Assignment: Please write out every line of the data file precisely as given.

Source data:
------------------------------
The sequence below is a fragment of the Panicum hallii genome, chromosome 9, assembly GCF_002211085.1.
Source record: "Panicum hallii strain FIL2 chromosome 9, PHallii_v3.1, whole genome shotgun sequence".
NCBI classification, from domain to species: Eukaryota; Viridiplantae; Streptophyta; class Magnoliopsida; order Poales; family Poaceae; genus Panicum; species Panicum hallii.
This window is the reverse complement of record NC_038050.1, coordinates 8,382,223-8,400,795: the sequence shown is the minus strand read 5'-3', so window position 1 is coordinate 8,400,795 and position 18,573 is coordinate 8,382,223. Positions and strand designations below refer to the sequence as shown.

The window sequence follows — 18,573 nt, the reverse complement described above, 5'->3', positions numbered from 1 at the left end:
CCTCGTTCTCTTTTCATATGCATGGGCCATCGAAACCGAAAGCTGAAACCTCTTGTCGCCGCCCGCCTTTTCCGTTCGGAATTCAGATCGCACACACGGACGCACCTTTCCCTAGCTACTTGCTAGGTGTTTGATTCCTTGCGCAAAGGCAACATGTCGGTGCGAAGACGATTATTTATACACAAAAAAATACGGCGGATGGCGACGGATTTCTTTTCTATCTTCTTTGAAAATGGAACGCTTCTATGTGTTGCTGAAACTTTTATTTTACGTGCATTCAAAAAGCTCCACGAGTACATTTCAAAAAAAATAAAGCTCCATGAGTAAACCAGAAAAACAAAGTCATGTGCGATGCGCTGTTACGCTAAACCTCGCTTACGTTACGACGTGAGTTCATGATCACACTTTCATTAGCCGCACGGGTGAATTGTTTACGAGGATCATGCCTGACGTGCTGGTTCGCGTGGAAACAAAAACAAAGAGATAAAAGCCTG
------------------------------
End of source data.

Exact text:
The sequence below is a fragment of the Panicum hallii genome, chromosome 9, assembly GCF_002211085.1.
Source record: "Panicum hallii strain FIL2 chromosome 9, PHallii_v3.1, whole genome shotgun sequence".
NCBI classification, from domain to species: Eukaryota; Viridiplantae; Streptophyta; class Magnoliopsida; order Poales; family Poaceae; genus Panicum; species Panicum hallii.
This window is the reverse complement of record NC_038050.1, coordinates 8,382,223-8,400,795: the sequence shown is the minus strand read 5'-3', so window position 1 is coordinate 8,400,795 and position 18,573 is coordinate 8,382,223. Positions and strand designations below refer to the sequence as shown.

The window sequence follows — 18,573 nt, the reverse complement described above, 5'->3', positions numbered from 1 at the left end:
CCTCGTTCTCTTTTCATATGCATGGGCCATCGAAACCGAAAGCTGAAACCTCTTGTCGCCGCCCGCCTTTTCCGTTCGGAATTCAGATCGCACACACGGACGCACCTTTCCCTAGCTACTTGCTAGGTGTTTGATTCCTTGCGCAAAGGCAACATGTCGGTGCGAAGACGATTATTTATACACAAAAAAATACGGCGGATGGCGACGGATTTCTTTTCTATCTTCTTTGAAAATGGAACGCTTCTATGTGTTGCTGAAACTTTTATTTTACGTGCATTCAAAAAGCTCCACGAGTACATTTCAAAAAAAATAAAGCTCCATGAGTAAACCAGAAAAACAAAGTCATGTGCGATGCGCTGTTACGCTAAACCTCGCTTACGTTACGACGTGAGTTCATGATCACACTTTCATTAGCCGCACGGGTGAATTGTTTACGAGGATCATGCCTGACGTGCTGGTTCGCGTGGAAACAAAAACAAAGAGATAAAAGCCTG